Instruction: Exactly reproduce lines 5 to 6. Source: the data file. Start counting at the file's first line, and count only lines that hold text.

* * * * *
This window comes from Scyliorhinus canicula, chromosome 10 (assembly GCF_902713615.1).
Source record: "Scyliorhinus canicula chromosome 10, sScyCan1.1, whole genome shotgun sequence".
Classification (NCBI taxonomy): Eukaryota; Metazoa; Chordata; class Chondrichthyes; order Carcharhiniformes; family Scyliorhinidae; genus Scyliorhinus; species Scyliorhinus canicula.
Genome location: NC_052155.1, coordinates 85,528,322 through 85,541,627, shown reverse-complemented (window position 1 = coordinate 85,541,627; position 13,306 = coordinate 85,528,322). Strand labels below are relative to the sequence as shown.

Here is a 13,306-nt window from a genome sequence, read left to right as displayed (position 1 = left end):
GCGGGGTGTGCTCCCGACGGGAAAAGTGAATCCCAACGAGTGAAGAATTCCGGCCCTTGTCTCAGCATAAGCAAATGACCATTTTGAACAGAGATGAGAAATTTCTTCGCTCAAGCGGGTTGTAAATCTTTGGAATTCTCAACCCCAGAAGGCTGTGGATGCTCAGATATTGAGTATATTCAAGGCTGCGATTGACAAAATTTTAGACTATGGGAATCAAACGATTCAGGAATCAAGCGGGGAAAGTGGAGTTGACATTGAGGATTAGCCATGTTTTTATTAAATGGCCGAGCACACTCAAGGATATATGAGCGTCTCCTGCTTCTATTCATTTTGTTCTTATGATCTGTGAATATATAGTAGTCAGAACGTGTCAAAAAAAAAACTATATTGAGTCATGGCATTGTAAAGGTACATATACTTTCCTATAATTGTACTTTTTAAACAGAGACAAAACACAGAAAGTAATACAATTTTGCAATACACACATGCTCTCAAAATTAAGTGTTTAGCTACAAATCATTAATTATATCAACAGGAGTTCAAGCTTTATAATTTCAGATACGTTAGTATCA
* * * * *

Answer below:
Here is a 13,306-nt window from a genome sequence, read left to right as displayed (position 1 = left end):
GCGGGGTGTGCTCCCGACGGGAAAAGTGAATCCCAACGAGTGAAGAATTCCGGCCCTTGTCTCAGCATAAGCAAATGACCATTTTGAACAGAGATGAGAAATTTCTTCGCTCAAGCGGGTTGTAAATCTTTGGAATTCTCAACCCCAGAAGGCTGTGGATGCTCAGATATTGAGTATATTCAAGGCTGCGATTGACAAAATTTTAGACTATGGGAATCAAACGATTCAGGAATCAAGCGGGGAAAGTGGAGTTGACATTGAGGATTAGCCATGTTTTTATTAAATGGCCGAGCACACTCAAGGATATATGAGCGTCTCCTGCTTCTATTCATTTTGTTCTTATGATCTGTGAATATATAGTAGTCAGAACGTGTCAAAAAAAAAACTATATTGAGTCATGGCATTGTAAAGGTACATATACTTTCCTATAATTGTACTTTTTAAACAGAGACAAAACACAGAAAGTAATACAATTTTGCAATACACACATGCTCTCAAAATTAAGTGTTTAGCTACAAATCATTAATTATATCAACAGGAGTTCAAGCTTTATAATTTCAGATACGTTAGTATCA